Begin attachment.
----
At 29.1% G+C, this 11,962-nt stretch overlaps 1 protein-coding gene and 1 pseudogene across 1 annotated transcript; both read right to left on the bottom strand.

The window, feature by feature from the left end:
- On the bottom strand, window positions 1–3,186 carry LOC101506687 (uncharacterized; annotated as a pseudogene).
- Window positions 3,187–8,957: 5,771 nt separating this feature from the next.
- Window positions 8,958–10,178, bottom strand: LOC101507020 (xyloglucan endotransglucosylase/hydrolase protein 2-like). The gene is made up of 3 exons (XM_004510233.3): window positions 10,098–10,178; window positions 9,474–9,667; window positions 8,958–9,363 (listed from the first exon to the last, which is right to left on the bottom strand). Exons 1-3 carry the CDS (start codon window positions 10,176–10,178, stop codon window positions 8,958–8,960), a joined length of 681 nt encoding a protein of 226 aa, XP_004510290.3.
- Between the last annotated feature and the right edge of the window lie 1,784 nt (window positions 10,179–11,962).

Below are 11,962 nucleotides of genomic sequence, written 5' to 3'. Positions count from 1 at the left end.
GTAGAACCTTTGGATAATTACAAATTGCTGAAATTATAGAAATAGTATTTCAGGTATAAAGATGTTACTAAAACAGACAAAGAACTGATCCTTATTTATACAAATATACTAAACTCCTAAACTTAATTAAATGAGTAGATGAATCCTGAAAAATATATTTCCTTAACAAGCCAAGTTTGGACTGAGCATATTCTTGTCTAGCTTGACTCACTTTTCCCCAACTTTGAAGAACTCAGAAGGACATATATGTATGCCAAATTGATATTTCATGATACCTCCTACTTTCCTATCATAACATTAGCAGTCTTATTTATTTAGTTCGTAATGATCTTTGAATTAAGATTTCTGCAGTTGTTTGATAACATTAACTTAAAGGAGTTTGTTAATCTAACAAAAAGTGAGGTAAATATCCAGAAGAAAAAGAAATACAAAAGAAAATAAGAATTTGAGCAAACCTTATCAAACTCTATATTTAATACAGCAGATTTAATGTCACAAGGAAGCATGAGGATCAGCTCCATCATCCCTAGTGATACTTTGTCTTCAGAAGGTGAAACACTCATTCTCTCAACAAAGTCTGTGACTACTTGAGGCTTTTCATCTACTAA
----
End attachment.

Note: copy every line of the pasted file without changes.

At 29.1% G+C, this 11,962-nt stretch overlaps 1 protein-coding gene and 1 pseudogene across 1 annotated transcript; both read right to left on the bottom strand.

The window, feature by feature from the left end:
- On the bottom strand, window positions 1–3,186 carry LOC101506687 (uncharacterized; annotated as a pseudogene).
- Window positions 3,187–8,957: 5,771 nt separating this feature from the next.
- Window positions 8,958–10,178, bottom strand: LOC101507020 (xyloglucan endotransglucosylase/hydrolase protein 2-like). The gene is made up of 3 exons (XM_004510233.3): window positions 10,098–10,178; window positions 9,474–9,667; window positions 8,958–9,363 (listed from the first exon to the last, which is right to left on the bottom strand). Exons 1-3 carry the CDS (start codon window positions 10,176–10,178, stop codon window positions 8,958–8,960), a joined length of 681 nt encoding a protein of 226 aa, XP_004510290.3.
- Between the last annotated feature and the right edge of the window lie 1,784 nt (window positions 10,179–11,962).

Below are 11,962 nucleotides of genomic sequence, written 5' to 3'. Positions count from 1 at the left end.
GTAGAACCTTTGGATAATTACAAATTGCTGAAATTATAGAAATAGTATTTCAGGTATAAAGATGTTACTAAAACAGACAAAGAACTGATCCTTATTTATACAAATATACTAAACTCCTAAACTTAATTAAATGAGTAGATGAATCCTGAAAAATATATTTCCTTAACAAGCCAAGTTTGGACTGAGCATATTCTTGTCTAGCTTGACTCACTTTTCCCCAACTTTGAAGAACTCAGAAGGACATATATGTATGCCAAATTGATATTTCATGATACCTCCTACTTTCCTATCATAACATTAGCAGTCTTATTTATTTAGTTCGTAATGATCTTTGAATTAAGATTTCTGCAGTTGTTTGATAACATTAACTTAAAGGAGTTTGTTAATCTAACAAAAAGTGAGGTAAATATCCAGAAGAAAAAGAAATACAAAAGAAAATAAGAATTTGAGCAAACCTTATCAAACTCTATATTTAATACAGCAGATTTAATGTCACAAGGAAGCATGAGGATCAGCTCCATCATCCCTAGTGATACTTTGTCTTCAGAAGGTGAAACACTCATTCTCTCAACAAAGTCTGTGACTACTTGAGGCTTTTCATCTACTAA